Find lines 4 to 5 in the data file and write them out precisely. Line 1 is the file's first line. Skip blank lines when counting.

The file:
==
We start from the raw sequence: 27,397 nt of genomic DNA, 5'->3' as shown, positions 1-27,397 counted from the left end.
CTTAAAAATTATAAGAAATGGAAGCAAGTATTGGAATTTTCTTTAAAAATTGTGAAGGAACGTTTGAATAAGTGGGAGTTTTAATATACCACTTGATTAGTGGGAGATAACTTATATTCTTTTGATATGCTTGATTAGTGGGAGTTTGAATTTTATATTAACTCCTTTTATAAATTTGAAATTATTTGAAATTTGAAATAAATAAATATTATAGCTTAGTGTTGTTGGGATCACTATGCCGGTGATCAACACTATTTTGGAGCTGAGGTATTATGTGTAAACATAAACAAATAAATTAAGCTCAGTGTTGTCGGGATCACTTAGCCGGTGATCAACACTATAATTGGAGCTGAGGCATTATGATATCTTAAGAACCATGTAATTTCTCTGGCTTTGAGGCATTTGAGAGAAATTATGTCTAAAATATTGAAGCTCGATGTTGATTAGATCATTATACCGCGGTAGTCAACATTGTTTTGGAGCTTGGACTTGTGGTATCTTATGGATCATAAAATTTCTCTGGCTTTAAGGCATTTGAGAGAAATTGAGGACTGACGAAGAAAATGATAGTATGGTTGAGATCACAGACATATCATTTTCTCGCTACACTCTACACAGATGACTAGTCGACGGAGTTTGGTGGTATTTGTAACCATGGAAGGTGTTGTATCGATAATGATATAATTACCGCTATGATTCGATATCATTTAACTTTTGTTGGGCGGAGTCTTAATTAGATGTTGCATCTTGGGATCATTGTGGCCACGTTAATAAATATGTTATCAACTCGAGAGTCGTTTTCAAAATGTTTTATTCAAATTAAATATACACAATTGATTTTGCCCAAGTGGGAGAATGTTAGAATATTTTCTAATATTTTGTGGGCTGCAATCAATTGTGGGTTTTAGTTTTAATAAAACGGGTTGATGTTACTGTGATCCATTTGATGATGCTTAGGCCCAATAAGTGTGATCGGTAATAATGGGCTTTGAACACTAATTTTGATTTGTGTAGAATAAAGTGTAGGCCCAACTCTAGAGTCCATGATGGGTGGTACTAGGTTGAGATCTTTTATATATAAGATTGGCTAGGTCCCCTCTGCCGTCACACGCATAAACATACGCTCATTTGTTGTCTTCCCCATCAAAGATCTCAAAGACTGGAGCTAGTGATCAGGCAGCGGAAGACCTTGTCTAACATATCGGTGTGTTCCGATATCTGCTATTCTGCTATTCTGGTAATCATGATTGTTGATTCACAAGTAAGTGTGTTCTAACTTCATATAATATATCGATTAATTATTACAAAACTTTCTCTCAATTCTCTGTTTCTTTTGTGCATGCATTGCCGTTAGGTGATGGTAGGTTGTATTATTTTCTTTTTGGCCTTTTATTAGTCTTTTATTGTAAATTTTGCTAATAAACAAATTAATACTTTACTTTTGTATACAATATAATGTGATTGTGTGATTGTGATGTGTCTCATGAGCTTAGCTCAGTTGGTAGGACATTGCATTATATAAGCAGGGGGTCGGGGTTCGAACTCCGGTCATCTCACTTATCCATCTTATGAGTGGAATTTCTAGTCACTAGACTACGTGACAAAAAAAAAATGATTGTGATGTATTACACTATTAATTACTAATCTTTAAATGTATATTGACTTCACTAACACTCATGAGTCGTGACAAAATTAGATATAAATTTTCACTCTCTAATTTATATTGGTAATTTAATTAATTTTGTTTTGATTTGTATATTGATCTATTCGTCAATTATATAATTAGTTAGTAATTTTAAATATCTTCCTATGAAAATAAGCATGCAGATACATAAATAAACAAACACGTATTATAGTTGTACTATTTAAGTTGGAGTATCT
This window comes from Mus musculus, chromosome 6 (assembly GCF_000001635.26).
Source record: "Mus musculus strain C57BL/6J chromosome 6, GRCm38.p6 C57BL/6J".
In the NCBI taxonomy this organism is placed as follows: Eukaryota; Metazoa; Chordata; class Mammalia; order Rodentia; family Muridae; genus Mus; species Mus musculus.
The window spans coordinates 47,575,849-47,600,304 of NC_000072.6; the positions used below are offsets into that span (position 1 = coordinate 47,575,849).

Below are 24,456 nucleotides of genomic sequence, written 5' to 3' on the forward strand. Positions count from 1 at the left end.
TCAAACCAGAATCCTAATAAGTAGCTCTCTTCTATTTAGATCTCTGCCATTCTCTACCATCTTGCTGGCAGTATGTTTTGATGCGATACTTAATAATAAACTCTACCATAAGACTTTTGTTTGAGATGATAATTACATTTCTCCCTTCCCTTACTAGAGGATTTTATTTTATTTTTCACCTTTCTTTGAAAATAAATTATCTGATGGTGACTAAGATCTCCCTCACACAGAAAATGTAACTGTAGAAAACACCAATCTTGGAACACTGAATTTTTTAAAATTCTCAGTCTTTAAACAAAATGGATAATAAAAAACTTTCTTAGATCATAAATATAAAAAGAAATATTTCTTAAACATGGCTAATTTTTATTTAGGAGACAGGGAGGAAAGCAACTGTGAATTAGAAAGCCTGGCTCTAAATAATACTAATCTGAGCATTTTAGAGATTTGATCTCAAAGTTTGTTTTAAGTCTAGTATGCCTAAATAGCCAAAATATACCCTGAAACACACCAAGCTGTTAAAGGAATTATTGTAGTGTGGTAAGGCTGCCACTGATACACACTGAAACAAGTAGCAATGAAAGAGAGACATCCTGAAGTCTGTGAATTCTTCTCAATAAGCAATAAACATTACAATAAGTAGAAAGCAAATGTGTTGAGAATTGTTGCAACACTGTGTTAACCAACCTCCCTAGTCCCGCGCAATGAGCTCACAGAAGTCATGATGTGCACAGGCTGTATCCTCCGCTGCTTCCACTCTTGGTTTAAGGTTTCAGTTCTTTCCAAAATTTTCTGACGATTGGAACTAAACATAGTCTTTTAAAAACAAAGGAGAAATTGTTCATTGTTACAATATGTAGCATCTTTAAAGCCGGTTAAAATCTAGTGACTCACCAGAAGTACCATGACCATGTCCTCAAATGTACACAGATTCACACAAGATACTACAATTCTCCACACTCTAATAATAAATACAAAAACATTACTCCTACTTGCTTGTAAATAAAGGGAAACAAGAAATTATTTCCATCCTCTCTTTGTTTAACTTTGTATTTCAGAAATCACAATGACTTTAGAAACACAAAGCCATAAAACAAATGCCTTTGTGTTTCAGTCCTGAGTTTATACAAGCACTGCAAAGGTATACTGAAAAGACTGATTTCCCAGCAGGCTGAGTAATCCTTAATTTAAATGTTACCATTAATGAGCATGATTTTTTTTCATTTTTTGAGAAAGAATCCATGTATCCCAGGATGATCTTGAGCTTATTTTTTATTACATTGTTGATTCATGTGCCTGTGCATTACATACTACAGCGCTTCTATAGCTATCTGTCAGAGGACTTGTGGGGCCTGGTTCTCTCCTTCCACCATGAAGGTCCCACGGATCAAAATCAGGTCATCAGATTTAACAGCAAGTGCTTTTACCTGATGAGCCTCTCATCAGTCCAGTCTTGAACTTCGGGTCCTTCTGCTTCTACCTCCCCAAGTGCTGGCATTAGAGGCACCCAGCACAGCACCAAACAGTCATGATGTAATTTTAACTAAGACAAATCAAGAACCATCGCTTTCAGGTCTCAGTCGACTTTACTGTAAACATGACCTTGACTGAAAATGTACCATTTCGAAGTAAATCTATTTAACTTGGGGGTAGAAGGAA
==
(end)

Source record: "Mus musculus strain C57BL/6J chromosome 6, GRCm38.p6 C57BL/6J".
In the NCBI taxonomy this organism is placed as follows: Eukaryota; Metazoa; Chordata; class Mammalia; order Rodentia; family Muridae; genus Mus; species Mus musculus.